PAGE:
Institutions often fail to recognise the impact of cyber security on business, therefore risk damaging organisations’ data, assets and reputation.
By Brian Yatich
Cyber crime has become a growing phenomenon, ignited by the constant growth of technology which has provided criminals with more tools and methods to perpetuate crime.
Cases of burglary, theft and shoplifting which had previously been an issue have reduced and the evil has now shifted online, this has never been an issue to the countries in the region until lately.
Early last year an anonymous hacker group, only identified as “Anonymous” conducted a sophisticated cyber-attack on Kenya’s government facilities, it breached the foreign ministry server and made away with loads of data which ended up leaked to the deep web (a community hidden from the normal internet).
The attack was conducted under the slogan “OpAfrica” an operation which seeks to expose government and corporate corruption across African countries.
The data contained confidential files from the ministry’s server including email conversations, security related communication, international trade agreements and letters discussing the security situation in Sudan.
Other documents include letter conversation related to business collaboration deal between Kenya and Oman and several other documents discussing state officials visiting the country.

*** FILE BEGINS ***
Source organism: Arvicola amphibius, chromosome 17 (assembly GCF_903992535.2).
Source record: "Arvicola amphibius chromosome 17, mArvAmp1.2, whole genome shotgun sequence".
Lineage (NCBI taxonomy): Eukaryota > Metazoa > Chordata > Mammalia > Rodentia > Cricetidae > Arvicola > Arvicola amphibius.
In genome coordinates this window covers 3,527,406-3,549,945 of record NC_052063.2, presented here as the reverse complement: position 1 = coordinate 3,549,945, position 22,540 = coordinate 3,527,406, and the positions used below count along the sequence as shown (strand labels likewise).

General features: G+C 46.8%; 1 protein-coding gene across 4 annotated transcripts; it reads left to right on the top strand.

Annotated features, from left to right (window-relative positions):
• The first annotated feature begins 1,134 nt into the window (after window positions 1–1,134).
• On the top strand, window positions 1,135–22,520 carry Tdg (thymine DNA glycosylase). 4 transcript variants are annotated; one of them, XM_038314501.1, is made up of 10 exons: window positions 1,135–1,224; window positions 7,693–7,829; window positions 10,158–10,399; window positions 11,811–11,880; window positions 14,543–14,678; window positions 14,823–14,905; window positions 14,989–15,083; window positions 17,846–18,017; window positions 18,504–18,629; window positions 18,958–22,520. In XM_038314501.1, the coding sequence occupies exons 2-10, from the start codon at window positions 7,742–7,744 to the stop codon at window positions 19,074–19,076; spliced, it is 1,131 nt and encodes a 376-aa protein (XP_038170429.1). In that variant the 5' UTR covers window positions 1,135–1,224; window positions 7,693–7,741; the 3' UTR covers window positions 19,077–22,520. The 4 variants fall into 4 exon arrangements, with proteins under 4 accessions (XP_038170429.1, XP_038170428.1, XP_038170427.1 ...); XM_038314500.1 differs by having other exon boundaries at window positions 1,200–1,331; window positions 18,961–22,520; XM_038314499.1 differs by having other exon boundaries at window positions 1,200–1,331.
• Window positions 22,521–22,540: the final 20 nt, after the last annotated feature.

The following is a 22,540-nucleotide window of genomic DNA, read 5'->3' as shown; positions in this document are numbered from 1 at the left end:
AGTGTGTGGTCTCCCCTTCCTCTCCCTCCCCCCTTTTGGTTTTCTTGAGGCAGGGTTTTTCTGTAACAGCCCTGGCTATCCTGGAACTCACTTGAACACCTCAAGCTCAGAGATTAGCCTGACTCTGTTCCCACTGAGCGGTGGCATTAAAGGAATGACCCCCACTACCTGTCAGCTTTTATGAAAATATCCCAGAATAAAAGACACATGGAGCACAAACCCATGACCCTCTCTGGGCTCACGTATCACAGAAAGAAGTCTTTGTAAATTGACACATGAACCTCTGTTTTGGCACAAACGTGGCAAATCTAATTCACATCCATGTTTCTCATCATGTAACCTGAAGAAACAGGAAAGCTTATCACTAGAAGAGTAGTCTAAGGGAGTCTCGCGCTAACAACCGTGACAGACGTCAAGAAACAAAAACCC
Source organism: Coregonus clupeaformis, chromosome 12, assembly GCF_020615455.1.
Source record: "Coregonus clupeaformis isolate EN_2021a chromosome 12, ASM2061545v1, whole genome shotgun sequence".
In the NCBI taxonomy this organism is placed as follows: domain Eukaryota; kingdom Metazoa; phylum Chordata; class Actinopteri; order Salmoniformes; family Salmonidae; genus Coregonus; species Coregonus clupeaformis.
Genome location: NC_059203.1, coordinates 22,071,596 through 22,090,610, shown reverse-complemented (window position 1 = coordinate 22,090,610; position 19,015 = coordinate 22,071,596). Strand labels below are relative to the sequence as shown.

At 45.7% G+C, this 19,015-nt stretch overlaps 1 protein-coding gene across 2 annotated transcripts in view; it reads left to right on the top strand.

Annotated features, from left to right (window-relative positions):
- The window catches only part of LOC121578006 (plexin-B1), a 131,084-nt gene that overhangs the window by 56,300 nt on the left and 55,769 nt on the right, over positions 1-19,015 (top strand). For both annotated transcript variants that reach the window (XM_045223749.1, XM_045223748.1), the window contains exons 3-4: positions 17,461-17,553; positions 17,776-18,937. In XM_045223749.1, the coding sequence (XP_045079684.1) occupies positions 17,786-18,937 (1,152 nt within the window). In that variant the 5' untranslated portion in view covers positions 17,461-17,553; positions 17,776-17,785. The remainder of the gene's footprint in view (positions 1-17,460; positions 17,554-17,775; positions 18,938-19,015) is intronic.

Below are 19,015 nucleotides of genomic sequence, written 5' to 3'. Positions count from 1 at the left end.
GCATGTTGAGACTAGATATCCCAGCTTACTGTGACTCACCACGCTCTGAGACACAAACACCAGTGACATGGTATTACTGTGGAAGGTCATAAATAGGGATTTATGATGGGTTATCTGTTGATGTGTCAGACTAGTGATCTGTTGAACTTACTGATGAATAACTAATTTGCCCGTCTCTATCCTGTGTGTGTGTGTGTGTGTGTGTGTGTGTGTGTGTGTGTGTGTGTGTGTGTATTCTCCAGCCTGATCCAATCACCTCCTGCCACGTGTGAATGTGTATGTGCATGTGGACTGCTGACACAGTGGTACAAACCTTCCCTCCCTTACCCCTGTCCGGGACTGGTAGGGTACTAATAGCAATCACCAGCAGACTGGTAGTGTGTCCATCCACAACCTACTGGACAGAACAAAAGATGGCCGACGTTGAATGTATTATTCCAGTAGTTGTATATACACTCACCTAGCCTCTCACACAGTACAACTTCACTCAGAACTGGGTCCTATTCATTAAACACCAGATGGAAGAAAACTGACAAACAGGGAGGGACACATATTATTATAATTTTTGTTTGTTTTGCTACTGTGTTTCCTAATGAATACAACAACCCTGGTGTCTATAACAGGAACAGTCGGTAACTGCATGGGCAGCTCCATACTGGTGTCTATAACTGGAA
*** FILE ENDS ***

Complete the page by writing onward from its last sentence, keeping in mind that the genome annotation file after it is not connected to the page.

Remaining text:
Also the same year in March, the Central Bank of Kenya (CBK) received information that the bank and other government facilities could be the target of an imminent cyber-attack; it will be remembered that back in 2013, the CBK suffered a major breach when it’s website was taken over by a cyber-based group known as the ‘Gaza Hacker Team’ which blocked many visitors from around the globe who uses the site to access exchange rates and other financial information.
Another group in February last year hacked Ugandan Ministry Of Finance and leaked data including the site’s database with over 500 usernames, phone numbers, emails and their encrypted passwords, they also attacked another IT company under the Rwandan government. And in Tanzania the same group also leaked details of 64,000 workers from Tanzanian telecom firm.
The anonymous group left a message saying, “It’s too late for African government to expect us”
According to a report by a Kenyan cyber security consulting company, Serianu, 80 per cent of Kenyans connected to the Internet are vulnerable to cybercriminal attacks.
The report indicates that state of Cybersecurity in the region, with majority of private companies and public sector organizations remain very exposed to cyber-crime and internal IT fraud.
Serianu’s study also reports that the annual cost of cyber-crime to Kenyan companies is estimated to be KES 15 billion (USD146 Million) with the public sector being the most affected having losing approximately KES 5 billion per year, followed by the financial services sector at KES 4 billion and the manufacturing and industrials sector at KES 3 billion in third place.
The telecommunications, media and technology and other sectors are estimated to lose about KES 2 billion and KES 1 billion respectively.
The security firm is warning that with the given growing technological landscape especially with the use of social media, will only give cyber criminals an opportunity to infiltrate the networks.